A weekend of collaboration, discussion and friendship
Almost 200 journalist fellows, speakers and guests attended a weekend of events across Oxford in September, marking the 35th anniversary of the Reuters Institute’s Journalism Fellowship Programme.
The celebration began with an insightful and provoking keynote lecture by Alan Rusbridger, based on his recently published book, Breaking News: The Remaking of Journalism and Why it Matters Now. Rusbridger’s talk drew on his 20 years editing the Guardian, years which, he said, “precisely coincided with the seismic change that impacted on just about everybody in journalism with something like the force of an asteroid.”
Rusbridger’s talk covered the dramatic changes affecting the profession, including the rapid rise of social media, tech giants, and the challenge of populist politicians. He described how many leading UK newspapers had influenced the Brexit debate in favour of leaving the European Union, through narrow reporting, opinion and a focus on personalities, rather than facts. The pro-Brexit press coverage of the issue, complete with incendiary front pages such as the Sun’s ‘Great Britain, Great Betrayal’ and the Daily Mail’s ‘Crush the Saboteurs’ had been used, he said, as a way “to shape public opinion, and political and judicial opinion to their view.”
He talked about the similar mistreatment by much of the media of climate change – “by any reasonable standard the most important story of our time.” This is an issue that is usually neglected apart from when, he said, precious space is given over to those who deny the science behind it.
Rusbridger described the challenge of finding a sustainable funding model for the Guardian, and how the decision not to put up a paywall for its online content - instead asking readers to support it through donations - is finally paying off. He considered whether the government could recognise quality news outlets as having a “public benefit” similar to social enterprises and hoped that the Cairncross review would come up with similarly imaginative solutions to how governments can help sustain quality journalism, in the face of such numerous challenges.
The following day, inspirational speakers from around the world gave their views on some of the most pressing issues facing journalists today. Maria Ressa, CEO of news site Rappler.com, outlined the Philippine government’s crackdown on journalists - herself and her colleagues included. She described the Philippines as being in the midst of a misinformation war, conducted through social media – and often led by the government itself. The public is no longer manipulated through censorship, she argued, instead they are being 'pounded with misinformation'.
Ressa spoke about the intensity of hate she has faced following the publication of certain articles critical of the government. Attacks usually consist of questioning journalists’ credibility, alleging corruption, inflaming biases and fuelling misogyny: “Presstitute” is a derogatory term often used against her.
Co-founder of the Reuters Institute John Lloyd described the misinformation landscape worldwide, and how small freedoms for journalists have been rolled back in China, Turkey, India, and – since the election of Donald Trump – the United States.
Luke Harding, a Reuters Institute alumnus and a Guardian journalist known for his investigations into Russian politics, further emphasised the challenges journalism faces. He said “journalists are at the forefront of our age to figure out what’s going on”. He described attempts to misinform the public as “a bold attempt to sovereignise reality.” The objective of this move, he said, is to create a situation where “people believe there is no truth” and no agreed space for journalism, politics and science to be discussed.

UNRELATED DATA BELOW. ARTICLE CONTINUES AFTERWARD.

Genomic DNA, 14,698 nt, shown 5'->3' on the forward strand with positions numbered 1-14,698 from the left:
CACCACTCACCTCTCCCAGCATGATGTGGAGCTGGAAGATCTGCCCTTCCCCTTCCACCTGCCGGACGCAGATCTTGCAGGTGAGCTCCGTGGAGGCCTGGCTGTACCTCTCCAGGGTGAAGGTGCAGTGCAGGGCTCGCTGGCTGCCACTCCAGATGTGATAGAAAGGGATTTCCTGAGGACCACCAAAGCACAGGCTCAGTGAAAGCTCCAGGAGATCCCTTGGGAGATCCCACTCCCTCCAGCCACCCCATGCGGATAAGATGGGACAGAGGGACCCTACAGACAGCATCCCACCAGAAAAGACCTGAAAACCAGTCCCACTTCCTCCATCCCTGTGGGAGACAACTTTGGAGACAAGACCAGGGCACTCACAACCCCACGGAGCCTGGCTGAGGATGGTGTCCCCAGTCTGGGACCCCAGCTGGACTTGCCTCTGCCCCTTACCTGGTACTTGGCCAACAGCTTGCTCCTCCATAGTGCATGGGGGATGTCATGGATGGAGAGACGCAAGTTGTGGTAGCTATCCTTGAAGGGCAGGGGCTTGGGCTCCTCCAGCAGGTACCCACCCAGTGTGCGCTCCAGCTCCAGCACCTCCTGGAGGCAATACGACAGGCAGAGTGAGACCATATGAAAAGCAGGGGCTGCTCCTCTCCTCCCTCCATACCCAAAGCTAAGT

Both Harding and Ressa had words of optimism and believed that coming together as a community of journalists – crowdfunding has paid for much of Rappler’s legal costs – is one way that the sector can exist in such a challenging environment.
A series of breakout sessions throughout the day looked at more of these challenges, and ways that journalists could overcome them. Bahaar Joya and Kemal Göktaş described the threats to life and liberty faced by journalists, including their own experiences, in Afghanistan and Turkey, respectively, in a session entitled ‘Killing the Messenger’.
Cornelia Fuchs of Stern magazine, in a discussion on ‘Media and Elections’ talked about how the main agenda in the run-up to Germany’s 2017 general election became integration and refugees, when there were far more pressing issues that needed covering. She said the growing role that social media has played, particularly in the east of Germany, where national news titles have a low readership, has led to the spread of inflammatory misinformation and anti-immigrant riots. The spread of misinformation via WhatsApp in Brazil was also highlighted by Maria Esperidiao.
A discussion on collaboration explored the various ways in which journalists could support one another through such trying times, while another looked at the increasing role that artificial intelligence, aggregating news sites and platforms have had, and will continue to have, on the profession in the future.
A gathering of such talents and friends would be worthless without plenty of opportunities to socialise with one another. Dinner at Balliol College, afternoon tea at Green Templeton College and a brunch at the Reuters Institute itself allowed guests to network and relive some of their good times spent in Oxford, some as far back as 1983.
Images c. Julia Massey Stewart